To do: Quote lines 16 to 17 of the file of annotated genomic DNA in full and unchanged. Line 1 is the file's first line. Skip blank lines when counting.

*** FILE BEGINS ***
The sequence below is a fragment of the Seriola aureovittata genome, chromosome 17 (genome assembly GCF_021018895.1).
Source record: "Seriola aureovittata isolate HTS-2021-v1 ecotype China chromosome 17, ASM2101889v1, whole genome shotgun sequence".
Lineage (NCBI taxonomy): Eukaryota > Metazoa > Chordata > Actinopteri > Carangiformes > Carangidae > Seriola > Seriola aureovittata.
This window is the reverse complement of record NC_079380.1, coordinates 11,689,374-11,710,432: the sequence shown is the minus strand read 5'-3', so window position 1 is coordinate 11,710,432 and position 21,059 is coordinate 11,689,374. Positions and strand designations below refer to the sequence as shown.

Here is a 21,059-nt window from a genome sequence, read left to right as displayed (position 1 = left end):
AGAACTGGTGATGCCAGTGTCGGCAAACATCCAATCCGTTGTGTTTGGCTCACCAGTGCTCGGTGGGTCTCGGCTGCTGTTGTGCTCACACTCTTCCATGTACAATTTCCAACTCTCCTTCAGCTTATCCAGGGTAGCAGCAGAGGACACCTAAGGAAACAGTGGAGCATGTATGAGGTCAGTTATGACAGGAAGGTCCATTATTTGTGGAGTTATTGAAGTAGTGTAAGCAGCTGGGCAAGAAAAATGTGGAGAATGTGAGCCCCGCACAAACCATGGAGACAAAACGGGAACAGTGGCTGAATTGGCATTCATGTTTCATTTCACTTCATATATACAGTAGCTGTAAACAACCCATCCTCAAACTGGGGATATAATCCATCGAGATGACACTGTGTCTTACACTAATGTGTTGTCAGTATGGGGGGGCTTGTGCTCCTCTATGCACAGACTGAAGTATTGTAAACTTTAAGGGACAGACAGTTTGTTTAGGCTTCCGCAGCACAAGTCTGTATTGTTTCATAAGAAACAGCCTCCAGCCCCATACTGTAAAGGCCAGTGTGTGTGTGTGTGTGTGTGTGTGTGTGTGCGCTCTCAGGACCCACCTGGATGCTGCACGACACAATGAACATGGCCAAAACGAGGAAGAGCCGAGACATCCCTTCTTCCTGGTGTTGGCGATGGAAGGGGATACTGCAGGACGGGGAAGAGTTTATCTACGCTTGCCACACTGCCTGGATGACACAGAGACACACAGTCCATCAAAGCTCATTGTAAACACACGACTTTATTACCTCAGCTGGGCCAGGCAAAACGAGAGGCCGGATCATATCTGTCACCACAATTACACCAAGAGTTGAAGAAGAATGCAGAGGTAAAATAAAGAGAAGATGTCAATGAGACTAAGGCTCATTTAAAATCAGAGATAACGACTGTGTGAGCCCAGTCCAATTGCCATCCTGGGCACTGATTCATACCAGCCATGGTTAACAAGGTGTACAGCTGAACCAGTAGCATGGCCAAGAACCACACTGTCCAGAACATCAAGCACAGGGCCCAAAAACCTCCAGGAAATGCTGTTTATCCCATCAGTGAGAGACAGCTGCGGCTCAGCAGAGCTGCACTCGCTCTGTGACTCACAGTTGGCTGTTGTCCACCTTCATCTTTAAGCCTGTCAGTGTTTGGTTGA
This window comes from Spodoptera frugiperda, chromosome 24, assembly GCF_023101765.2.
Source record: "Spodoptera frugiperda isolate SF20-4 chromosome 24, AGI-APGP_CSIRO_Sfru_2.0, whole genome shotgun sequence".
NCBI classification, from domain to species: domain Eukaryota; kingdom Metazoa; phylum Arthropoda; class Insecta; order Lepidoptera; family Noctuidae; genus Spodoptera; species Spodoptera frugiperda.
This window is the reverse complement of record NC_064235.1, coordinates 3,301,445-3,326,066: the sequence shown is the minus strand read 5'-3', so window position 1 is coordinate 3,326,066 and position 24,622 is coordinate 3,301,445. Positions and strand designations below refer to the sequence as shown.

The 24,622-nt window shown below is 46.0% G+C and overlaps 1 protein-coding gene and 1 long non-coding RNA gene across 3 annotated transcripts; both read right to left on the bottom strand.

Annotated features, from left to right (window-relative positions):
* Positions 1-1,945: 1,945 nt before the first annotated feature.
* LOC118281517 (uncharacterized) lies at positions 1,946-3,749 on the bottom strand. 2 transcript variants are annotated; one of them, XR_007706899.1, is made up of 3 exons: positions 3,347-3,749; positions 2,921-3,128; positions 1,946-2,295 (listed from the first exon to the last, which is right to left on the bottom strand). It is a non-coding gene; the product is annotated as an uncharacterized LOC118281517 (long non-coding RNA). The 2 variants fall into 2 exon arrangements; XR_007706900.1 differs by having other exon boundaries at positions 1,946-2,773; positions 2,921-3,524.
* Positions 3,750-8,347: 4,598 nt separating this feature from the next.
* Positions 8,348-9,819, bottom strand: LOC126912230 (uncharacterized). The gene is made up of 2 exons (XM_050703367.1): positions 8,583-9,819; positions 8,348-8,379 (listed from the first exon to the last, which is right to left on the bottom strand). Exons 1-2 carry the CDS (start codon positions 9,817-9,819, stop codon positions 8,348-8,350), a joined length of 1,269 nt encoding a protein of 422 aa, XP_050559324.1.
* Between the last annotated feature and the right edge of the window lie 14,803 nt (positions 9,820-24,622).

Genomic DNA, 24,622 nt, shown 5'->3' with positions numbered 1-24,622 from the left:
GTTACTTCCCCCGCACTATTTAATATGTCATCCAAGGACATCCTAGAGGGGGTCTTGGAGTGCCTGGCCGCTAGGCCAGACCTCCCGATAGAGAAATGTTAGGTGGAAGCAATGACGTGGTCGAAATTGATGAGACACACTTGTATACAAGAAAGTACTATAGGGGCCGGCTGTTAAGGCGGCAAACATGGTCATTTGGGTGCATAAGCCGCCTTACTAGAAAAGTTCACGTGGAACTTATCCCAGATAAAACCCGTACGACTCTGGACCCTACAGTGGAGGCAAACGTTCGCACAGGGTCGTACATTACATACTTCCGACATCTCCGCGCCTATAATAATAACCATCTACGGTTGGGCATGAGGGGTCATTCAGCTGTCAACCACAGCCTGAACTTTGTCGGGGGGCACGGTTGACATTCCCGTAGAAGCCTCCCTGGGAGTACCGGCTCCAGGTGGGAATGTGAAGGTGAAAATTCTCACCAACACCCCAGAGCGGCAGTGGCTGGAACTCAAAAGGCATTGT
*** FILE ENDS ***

* Positions 8,348-9,819, bottom strand: LOC126912230 (uncharacterized). The gene is made up of 2 exons (XM_050703367.1): positions 8,583-9,819; positions 8,348-8,379 (listed from the first exon to the last, which is right to left on the bottom strand). Exons 1-2 carry the CDS (start codon positions 9,817-9,819, stop codon positions 8,348-8,350), a joined length of 1,269 nt encoding a protein of 422 aa, XP_050559324.1.
* Between the last annotated feature and the right edge of the window lie 14,803 nt (positions 9,820-24,622).